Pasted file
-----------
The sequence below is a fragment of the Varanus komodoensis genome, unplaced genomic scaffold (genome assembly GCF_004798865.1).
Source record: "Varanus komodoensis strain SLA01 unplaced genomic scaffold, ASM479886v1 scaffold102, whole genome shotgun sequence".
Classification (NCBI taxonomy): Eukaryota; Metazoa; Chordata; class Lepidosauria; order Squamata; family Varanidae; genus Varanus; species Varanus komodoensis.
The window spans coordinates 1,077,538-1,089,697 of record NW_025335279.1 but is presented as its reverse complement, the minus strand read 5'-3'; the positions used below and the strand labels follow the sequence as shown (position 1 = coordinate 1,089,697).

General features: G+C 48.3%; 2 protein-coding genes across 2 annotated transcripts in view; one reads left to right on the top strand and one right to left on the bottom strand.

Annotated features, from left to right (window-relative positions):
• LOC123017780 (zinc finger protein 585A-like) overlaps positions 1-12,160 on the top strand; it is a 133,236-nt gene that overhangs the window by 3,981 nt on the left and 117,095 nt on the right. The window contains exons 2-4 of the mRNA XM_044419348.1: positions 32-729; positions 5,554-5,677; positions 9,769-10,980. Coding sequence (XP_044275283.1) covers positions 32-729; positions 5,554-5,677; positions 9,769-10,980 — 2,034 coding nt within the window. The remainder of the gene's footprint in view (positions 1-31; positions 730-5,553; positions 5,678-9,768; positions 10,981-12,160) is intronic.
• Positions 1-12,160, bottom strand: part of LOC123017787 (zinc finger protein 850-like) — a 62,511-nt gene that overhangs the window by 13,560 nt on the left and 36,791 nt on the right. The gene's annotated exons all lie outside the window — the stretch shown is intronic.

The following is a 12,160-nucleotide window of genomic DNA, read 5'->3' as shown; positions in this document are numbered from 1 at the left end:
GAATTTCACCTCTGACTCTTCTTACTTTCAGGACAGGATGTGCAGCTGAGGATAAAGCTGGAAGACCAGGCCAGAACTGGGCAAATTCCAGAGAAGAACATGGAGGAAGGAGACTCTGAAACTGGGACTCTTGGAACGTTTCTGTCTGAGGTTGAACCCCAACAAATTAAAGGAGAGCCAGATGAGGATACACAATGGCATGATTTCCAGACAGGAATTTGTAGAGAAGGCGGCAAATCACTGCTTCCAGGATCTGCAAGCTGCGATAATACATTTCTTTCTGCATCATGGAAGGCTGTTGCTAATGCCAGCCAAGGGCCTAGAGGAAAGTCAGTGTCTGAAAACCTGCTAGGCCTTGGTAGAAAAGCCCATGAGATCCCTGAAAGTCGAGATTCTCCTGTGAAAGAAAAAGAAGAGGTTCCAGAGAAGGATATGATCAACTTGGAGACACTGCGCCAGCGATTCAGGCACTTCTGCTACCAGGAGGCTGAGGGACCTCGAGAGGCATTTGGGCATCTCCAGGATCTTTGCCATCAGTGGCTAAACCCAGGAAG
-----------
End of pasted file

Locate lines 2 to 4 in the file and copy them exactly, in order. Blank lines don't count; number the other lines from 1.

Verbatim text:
Source record: "Varanus komodoensis strain SLA01 unplaced genomic scaffold, ASM479886v1 scaffold102, whole genome shotgun sequence".
Classification (NCBI taxonomy): Eukaryota; Metazoa; Chordata; class Lepidosauria; order Squamata; family Varanidae; genus Varanus; species Varanus komodoensis.
The window spans coordinates 1,077,538-1,089,697 of record NW_025335279.1 but is presented as its reverse complement, the minus strand read 5'-3'; the positions used below and the strand labels follow the sequence as shown (position 1 = coordinate 1,089,697).